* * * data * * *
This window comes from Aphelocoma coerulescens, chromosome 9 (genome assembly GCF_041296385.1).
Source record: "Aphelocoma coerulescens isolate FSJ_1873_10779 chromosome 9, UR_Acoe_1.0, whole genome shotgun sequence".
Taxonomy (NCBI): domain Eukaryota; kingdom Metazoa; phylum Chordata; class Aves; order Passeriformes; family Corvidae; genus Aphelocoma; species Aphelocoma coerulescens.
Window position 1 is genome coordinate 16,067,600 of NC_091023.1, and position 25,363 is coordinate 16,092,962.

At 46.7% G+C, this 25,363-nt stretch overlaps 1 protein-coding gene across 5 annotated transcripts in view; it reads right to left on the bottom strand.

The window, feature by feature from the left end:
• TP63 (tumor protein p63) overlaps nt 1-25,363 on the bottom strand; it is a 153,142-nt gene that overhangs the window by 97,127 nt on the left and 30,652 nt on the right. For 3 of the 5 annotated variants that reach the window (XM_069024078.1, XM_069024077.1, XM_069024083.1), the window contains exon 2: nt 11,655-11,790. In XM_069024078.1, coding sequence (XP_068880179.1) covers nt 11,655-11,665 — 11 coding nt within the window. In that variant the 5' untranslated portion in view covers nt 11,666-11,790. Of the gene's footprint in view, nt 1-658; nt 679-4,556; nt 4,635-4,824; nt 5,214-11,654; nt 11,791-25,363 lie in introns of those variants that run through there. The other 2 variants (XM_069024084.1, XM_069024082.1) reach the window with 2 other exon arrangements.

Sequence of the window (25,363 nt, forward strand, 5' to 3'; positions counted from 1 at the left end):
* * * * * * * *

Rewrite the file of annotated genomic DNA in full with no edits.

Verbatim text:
This window comes from Aphelocoma coerulescens, chromosome 9 (genome assembly GCF_041296385.1).
Source record: "Aphelocoma coerulescens isolate FSJ_1873_10779 chromosome 9, UR_Acoe_1.0, whole genome shotgun sequence".
Taxonomy (NCBI): domain Eukaryota; kingdom Metazoa; phylum Chordata; class Aves; order Passeriformes; family Corvidae; genus Aphelocoma; species Aphelocoma coerulescens.
Window position 1 is genome coordinate 16,067,600 of NC_091023.1, and position 25,363 is coordinate 16,092,962.

At 46.7% G+C, this 25,363-nt stretch overlaps 1 protein-coding gene across 5 annotated transcripts in view; it reads right to left on the bottom strand.

The window, feature by feature from the left end:
• TP63 (tumor protein p63) overlaps nt 1-25,363 on the bottom strand; it is a 153,142-nt gene that overhangs the window by 97,127 nt on the left and 30,652 nt on the right. For 3 of the 5 annotated variants that reach the window (XM_069024078.1, XM_069024077.1, XM_069024083.1), the window contains exon 2: nt 11,655-11,790. In XM_069024078.1, coding sequence (XP_068880179.1) covers nt 11,655-11,665 — 11 coding nt within the window. In that variant the 5' untranslated portion in view covers nt 11,666-11,790. Of the gene's footprint in view, nt 1-658; nt 679-4,556; nt 4,635-4,824; nt 5,214-11,654; nt 11,791-25,363 lie in introns of those variants that run through there. The other 2 variants (XM_069024084.1, XM_069024082.1) reach the window with 2 other exon arrangements.

Sequence of the window (25,363 nt, forward strand, 5' to 3'; positions counted from 1 at the left end):